Papers: Metadata Models, Services, and Ethics
- Starts at
03 Oct 22 20:00 UTC
- Finishes at
03 Oct 22 21:30 UTC
- Virtual Conference Room A
- Karen Wickett
University of Illinois Urbana Champaign
Karen M. Wickett is an Assistant Professor in the School of Information Sciences at the University of Illinois. Her research areas include information organization, metadata, knowledge organization, and data modeling. Dr Wickett is most interested in the analysis of common concepts and data models in information systems. Examining the assumptions and models behind these systems and artifacts can reveal bias and help us understand the role of information systems in societal oppression.
An OLAC Perspective on Services: The Forgotten Language Resources
Authors: Hugh Paterson III
This paper explores criteria for using the DCMIType "Service". It does this by illustrating examples relevant to linguists and miniorty language communities. It further then contextualizes the discussion by applying the Dublin Core based application profile use by the Open Languages Archiving Community.
Hugh Paterson III
University of Oregon & University of North Texas
Hugh Paterson III has a MA in linguistics and has worked with SIL International’s Language & Culture Archives for several years. He writes for broad audiences in which readers may not be subject specialists. Currently he seeks to collaborate with institutions which desire to make their language resources more discoverable. He currently has affiliations with the University of Oregon (Eugene) and the University of North Texas (Denton).
OCLC’s Model in WorldCat: A Focus on Relationships
Authors: Michael Phillips, Jeff Mixter, Kathryn Stine
Conceptual models are a key component to holistically understanding data and using it in end-user applications. They provide an understandable roadmap for exploring, visualizing, and surfacing information. Library reference models serve a similar purpose by describing component parts of bibliographic materials that can help users find materials that fit their specific information needs. This work presents OCLC’s thinking in how to adapt the traditional Works, Expression, Manifestation, and Item (WEMI) model in WorldCat based on experiments with WorldCat bibliographic records.
Michael Phillips joined OCLC as a Vocabulary Specialist in 2021 . He is currently dedicated to the development of the WorldCat Ontology, a semantic framework intended to underpin future linked data initiatives at OCLC. His work focuses on linked data, ontologies, taxonomies, and bibliographic conceptual models. He recently began serving as an OCLC liaison to the ALA Core Subject Access Committee (SAC).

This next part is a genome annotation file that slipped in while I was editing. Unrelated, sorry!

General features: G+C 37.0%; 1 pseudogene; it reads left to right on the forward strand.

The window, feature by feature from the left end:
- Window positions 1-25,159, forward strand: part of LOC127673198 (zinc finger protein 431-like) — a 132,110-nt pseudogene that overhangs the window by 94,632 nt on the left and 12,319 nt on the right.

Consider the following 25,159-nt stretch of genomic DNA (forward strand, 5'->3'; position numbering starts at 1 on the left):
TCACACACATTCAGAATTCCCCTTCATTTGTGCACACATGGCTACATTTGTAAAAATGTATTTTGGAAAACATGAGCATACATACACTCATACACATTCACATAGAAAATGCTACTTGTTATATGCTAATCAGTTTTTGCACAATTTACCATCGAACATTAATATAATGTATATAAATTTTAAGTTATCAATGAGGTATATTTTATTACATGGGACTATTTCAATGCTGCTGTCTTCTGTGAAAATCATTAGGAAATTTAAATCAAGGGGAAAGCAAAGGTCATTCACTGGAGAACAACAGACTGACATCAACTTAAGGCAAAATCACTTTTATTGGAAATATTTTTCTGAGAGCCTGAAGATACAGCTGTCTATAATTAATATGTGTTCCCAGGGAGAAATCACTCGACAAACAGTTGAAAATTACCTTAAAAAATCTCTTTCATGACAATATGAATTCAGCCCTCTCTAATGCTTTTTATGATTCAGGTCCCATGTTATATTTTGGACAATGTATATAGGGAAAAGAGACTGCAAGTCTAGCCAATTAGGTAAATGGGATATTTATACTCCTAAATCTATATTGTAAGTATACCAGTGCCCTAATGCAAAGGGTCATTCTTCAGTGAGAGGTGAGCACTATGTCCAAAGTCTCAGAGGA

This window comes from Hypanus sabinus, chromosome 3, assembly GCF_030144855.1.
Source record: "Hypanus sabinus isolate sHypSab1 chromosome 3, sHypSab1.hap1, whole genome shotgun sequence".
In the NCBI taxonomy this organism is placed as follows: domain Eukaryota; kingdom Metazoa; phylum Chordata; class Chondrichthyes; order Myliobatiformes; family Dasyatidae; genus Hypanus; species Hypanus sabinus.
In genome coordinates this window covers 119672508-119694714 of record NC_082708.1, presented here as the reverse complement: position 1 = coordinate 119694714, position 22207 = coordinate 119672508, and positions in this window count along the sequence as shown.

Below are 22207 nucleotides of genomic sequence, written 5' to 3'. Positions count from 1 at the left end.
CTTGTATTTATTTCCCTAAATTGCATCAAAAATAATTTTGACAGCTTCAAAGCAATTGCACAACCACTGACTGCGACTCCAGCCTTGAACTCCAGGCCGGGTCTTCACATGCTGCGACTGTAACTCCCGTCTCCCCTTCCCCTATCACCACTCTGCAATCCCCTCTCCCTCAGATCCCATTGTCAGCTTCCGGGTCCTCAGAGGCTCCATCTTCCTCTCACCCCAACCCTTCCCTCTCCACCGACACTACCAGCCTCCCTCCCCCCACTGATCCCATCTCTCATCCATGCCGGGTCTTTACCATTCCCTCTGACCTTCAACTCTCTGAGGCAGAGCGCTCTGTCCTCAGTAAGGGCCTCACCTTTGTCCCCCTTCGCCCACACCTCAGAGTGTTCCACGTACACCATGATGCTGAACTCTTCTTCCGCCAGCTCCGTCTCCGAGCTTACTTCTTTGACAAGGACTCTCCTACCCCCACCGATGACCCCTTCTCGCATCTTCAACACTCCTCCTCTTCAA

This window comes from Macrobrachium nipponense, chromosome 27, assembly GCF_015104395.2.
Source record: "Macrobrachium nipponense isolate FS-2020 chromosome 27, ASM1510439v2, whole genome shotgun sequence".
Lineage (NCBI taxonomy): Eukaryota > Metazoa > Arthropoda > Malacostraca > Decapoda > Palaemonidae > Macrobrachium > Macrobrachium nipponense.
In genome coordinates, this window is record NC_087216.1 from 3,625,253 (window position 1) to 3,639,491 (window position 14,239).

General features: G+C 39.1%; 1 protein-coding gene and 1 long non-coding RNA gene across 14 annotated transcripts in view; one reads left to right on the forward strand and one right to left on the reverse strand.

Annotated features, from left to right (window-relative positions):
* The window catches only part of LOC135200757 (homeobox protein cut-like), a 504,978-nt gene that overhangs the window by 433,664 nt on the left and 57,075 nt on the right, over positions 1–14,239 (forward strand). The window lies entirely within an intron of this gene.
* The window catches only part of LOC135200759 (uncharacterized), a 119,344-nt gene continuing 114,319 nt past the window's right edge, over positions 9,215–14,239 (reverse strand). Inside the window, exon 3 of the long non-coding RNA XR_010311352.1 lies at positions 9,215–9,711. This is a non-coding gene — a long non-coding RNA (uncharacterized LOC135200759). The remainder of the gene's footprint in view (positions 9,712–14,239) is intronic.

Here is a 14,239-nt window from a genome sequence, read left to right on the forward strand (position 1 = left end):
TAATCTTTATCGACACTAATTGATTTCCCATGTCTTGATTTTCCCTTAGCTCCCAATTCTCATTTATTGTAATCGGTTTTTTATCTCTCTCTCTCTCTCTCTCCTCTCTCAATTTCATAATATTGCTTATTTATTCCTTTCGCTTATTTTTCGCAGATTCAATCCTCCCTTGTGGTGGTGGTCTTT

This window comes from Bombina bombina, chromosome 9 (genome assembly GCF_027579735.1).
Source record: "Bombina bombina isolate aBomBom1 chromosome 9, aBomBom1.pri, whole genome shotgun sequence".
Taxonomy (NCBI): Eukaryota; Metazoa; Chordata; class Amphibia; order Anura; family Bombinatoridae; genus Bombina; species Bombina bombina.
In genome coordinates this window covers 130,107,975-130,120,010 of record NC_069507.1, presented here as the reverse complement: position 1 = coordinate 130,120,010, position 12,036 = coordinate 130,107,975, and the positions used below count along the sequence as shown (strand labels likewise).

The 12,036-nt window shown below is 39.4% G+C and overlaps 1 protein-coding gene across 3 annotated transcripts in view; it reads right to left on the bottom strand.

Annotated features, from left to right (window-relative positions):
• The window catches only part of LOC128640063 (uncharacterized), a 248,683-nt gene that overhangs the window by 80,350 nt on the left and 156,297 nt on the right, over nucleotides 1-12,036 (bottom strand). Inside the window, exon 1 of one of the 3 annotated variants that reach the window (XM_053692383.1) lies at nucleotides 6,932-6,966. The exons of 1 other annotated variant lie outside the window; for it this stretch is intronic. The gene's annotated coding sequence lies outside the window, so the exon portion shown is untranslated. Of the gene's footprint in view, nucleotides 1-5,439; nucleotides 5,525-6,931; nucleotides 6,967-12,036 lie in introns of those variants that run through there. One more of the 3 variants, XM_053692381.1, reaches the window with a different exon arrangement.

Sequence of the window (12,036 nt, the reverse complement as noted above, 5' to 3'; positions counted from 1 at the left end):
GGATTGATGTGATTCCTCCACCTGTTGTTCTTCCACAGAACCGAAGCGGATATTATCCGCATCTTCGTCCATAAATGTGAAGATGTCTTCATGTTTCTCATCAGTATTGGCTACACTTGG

Practicing Care: A Look at the Application of Care Ethics to Metadata Creation and Remediation
Authors: Kiley Jolicoeur
The process of creating and stewarding descriptive metadata is often approached with a focus on standardization. However, utilizing an approach grounded in care ethics to construct a relationship between the metadata creator and the people who are the creators and subjects of the archival materials can provide better descriptive metadata. The improvement is focused on allowing digital archives to give people appearing in the archive the respect and attention they deserve, as well as providing important historical information to users. This paper details a concept-in-practice discussion of the employment of an approach grounded in care ethics on the remediation of a collection with harmful legacy descriptive metadata.
Syracuse University Libraries
Kiley Jolicoeur is the Metadata Strategies Librarian in the Department of Digital Stewardship at Syracuse University Libraries, where she works primarily with digitized and born-digital archival content. She holds a BA in Philosophy and Classical Studies from Sweet Briar College and an MLIS from the Syracuse University School of Information Studies. She is currently a fellow with the Drexel University Metadata Research Center's LEADING program.